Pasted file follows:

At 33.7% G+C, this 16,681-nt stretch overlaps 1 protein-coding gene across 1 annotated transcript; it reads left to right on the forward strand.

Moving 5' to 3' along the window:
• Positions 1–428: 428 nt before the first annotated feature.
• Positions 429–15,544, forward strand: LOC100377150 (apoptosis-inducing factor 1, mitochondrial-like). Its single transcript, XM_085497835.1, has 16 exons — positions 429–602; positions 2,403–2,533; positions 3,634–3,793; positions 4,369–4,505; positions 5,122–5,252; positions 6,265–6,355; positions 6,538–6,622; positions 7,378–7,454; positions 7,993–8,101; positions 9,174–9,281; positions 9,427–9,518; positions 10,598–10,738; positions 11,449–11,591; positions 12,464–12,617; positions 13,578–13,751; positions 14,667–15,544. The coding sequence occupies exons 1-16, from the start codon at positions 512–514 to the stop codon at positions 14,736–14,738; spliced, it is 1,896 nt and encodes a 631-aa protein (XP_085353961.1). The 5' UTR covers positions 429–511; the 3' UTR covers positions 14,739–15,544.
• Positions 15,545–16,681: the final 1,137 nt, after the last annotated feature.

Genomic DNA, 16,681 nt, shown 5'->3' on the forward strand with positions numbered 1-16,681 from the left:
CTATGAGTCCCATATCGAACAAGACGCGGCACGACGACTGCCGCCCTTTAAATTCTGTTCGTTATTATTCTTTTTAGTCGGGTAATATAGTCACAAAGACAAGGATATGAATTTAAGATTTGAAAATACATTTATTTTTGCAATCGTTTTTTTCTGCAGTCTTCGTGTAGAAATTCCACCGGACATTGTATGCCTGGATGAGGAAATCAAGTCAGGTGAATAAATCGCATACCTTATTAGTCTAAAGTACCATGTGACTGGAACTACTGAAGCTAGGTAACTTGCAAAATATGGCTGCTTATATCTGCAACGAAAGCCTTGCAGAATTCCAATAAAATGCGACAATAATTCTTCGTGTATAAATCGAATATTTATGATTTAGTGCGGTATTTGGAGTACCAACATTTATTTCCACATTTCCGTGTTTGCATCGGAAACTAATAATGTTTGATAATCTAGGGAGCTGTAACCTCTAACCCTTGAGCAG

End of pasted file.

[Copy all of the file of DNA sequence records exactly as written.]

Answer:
At 33.7% G+C, this 16,681-nt stretch overlaps 1 protein-coding gene across 1 annotated transcript; it reads left to right on the forward strand.

Moving 5' to 3' along the window:
• Positions 1–428: 428 nt before the first annotated feature.
• Positions 429–15,544, forward strand: LOC100377150 (apoptosis-inducing factor 1, mitochondrial-like). Its single transcript, XM_085497835.1, has 16 exons — positions 429–602; positions 2,403–2,533; positions 3,634–3,793; positions 4,369–4,505; positions 5,122–5,252; positions 6,265–6,355; positions 6,538–6,622; positions 7,378–7,454; positions 7,993–8,101; positions 9,174–9,281; positions 9,427–9,518; positions 10,598–10,738; positions 11,449–11,591; positions 12,464–12,617; positions 13,578–13,751; positions 14,667–15,544. The coding sequence occupies exons 1-16, from the start codon at positions 512–514 to the stop codon at positions 14,736–14,738; spliced, it is 1,896 nt and encodes a 631-aa protein (XP_085353961.1). The 5' UTR covers positions 429–511; the 3' UTR covers positions 14,739–15,544.
• Positions 15,545–16,681: the final 1,137 nt, after the last annotated feature.

Genomic DNA, 16,681 nt, shown 5'->3' on the forward strand with positions numbered 1-16,681 from the left:
CTATGAGTCCCATATCGAACAAGACGCGGCACGACGACTGCCGCCCTTTAAATTCTGTTCGTTATTATTCTTTTTAGTCGGGTAATATAGTCACAAAGACAAGGATATGAATTTAAGATTTGAAAATACATTTATTTTTGCAATCGTTTTTTTCTGCAGTCTTCGTGTAGAAATTCCACCGGACATTGTATGCCTGGATGAGGAAATCAAGTCAGGTGAATAAATCGCATACCTTATTAGTCTAAAGTACCATGTGACTGGAACTACTGAAGCTAGGTAACTTGCAAAATATGGCTGCTTATATCTGCAACGAAAGCCTTGCAGAATTCCAATAAAATGCGACAATAATTCTTCGTGTATAAATCGAATATTTATGATTTAGTGCGGTATTTGGAGTACCAACATTTATTTCCACATTTCCGTGTTTGCATCGGAAACTAATAATGTTTGATAATCTAGGGAGCTGTAACCTCTAACCCTTGAGCAG